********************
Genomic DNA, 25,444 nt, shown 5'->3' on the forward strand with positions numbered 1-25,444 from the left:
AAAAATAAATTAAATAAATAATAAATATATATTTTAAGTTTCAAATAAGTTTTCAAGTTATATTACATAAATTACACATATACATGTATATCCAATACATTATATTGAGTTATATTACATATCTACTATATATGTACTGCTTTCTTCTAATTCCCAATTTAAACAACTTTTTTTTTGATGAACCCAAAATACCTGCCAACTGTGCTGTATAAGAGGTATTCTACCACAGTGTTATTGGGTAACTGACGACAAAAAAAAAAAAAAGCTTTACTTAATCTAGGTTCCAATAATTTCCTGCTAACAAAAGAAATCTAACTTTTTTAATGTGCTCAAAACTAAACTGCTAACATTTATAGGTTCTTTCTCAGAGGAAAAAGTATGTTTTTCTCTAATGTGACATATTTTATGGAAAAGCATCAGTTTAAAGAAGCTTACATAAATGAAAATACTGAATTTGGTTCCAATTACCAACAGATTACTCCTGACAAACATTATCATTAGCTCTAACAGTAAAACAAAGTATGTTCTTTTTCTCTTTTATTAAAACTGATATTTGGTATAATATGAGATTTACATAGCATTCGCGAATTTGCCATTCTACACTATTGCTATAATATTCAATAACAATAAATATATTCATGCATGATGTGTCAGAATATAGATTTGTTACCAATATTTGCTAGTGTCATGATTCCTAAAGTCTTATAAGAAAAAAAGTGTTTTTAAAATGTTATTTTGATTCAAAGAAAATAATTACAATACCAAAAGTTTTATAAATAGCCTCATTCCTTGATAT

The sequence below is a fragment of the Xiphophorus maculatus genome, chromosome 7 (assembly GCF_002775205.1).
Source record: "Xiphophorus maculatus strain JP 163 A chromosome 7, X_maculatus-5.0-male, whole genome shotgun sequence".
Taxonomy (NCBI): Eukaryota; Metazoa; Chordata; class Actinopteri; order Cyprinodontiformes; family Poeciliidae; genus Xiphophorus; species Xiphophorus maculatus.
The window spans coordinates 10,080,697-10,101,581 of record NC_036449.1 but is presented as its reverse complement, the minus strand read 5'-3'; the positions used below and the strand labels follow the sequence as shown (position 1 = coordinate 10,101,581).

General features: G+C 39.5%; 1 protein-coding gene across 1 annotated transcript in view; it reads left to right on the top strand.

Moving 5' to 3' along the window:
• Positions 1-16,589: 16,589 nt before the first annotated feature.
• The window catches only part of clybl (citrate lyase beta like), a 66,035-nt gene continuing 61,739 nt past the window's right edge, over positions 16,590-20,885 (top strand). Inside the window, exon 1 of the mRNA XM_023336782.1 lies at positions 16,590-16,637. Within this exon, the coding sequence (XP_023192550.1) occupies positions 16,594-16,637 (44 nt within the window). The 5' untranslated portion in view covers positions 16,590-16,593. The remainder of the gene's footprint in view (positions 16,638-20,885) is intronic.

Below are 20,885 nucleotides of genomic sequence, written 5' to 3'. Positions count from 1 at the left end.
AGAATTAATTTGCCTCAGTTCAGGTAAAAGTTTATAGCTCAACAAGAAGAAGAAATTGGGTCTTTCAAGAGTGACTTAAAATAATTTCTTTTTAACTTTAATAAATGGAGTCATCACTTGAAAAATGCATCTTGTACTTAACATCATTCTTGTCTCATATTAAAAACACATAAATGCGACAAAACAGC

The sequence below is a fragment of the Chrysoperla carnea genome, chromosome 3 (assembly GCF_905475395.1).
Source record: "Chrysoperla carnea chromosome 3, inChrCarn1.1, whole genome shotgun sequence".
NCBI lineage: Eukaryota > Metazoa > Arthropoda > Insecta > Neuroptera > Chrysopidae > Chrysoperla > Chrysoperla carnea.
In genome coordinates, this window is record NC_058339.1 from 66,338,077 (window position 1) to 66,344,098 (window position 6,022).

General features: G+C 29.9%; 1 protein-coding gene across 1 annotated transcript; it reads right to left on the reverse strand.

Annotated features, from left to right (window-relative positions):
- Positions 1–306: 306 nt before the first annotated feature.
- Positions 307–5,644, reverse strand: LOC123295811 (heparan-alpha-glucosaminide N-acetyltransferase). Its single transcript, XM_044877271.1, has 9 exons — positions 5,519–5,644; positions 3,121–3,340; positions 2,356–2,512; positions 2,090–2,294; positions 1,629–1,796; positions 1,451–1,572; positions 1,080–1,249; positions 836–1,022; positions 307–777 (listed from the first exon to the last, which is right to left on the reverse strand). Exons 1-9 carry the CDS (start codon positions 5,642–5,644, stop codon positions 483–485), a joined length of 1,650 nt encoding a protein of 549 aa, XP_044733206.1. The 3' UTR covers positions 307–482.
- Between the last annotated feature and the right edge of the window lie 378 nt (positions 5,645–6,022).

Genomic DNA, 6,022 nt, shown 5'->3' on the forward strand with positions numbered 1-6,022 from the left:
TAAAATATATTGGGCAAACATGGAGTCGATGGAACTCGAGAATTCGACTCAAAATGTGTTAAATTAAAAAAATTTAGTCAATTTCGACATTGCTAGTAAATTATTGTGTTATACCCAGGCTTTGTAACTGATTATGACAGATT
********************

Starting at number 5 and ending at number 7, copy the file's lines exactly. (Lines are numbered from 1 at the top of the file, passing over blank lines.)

Taxonomy (NCBI): Eukaryota; Metazoa; Chordata; class Actinopteri; order Cyprinodontiformes; family Poeciliidae; genus Xiphophorus; species Xiphophorus maculatus.
The window spans coordinates 10,080,697-10,101,581 of record NC_036449.1 but is presented as its reverse complement, the minus strand read 5'-3'; the positions used below and the strand labels follow the sequence as shown (position 1 = coordinate 10,101,581).

General features: G+C 39.5%; 1 protein-coding gene across 1 annotated transcript in view; it reads left to right on the top strand.